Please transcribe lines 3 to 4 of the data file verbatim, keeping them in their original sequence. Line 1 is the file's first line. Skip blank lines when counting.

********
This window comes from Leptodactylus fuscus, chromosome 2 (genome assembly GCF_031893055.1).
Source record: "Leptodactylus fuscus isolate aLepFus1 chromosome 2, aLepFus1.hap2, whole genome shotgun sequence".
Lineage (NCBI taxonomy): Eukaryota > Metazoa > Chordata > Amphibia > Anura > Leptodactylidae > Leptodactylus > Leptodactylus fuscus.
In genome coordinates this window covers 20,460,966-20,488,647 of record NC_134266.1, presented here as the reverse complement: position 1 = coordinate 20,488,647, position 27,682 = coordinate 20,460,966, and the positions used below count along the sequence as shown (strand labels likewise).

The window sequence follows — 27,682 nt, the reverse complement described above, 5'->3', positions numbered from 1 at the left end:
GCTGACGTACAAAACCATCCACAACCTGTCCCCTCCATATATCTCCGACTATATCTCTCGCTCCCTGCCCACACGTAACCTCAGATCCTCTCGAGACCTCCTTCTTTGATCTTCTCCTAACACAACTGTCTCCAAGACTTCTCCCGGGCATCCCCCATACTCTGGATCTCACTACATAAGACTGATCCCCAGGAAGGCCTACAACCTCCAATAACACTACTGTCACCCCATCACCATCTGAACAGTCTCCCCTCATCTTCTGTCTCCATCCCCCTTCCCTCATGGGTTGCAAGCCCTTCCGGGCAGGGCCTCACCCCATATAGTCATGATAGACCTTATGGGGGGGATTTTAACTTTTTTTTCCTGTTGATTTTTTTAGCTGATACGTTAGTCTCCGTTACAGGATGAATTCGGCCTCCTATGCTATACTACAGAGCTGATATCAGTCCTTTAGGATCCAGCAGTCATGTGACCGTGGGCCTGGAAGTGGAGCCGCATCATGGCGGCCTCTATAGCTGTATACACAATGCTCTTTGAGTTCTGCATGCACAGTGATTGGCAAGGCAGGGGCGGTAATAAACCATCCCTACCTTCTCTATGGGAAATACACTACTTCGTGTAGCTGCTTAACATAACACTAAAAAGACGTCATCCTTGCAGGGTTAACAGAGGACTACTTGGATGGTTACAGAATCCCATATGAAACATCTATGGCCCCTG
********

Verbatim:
Lineage (NCBI taxonomy): Eukaryota > Metazoa > Chordata > Amphibia > Anura > Leptodactylidae > Leptodactylus > Leptodactylus fuscus.
In genome coordinates this window covers 20,460,966-20,488,647 of record NC_134266.1, presented here as the reverse complement: position 1 = coordinate 20,488,647, position 27,682 = coordinate 20,460,966, and the positions used below count along the sequence as shown (strand labels likewise).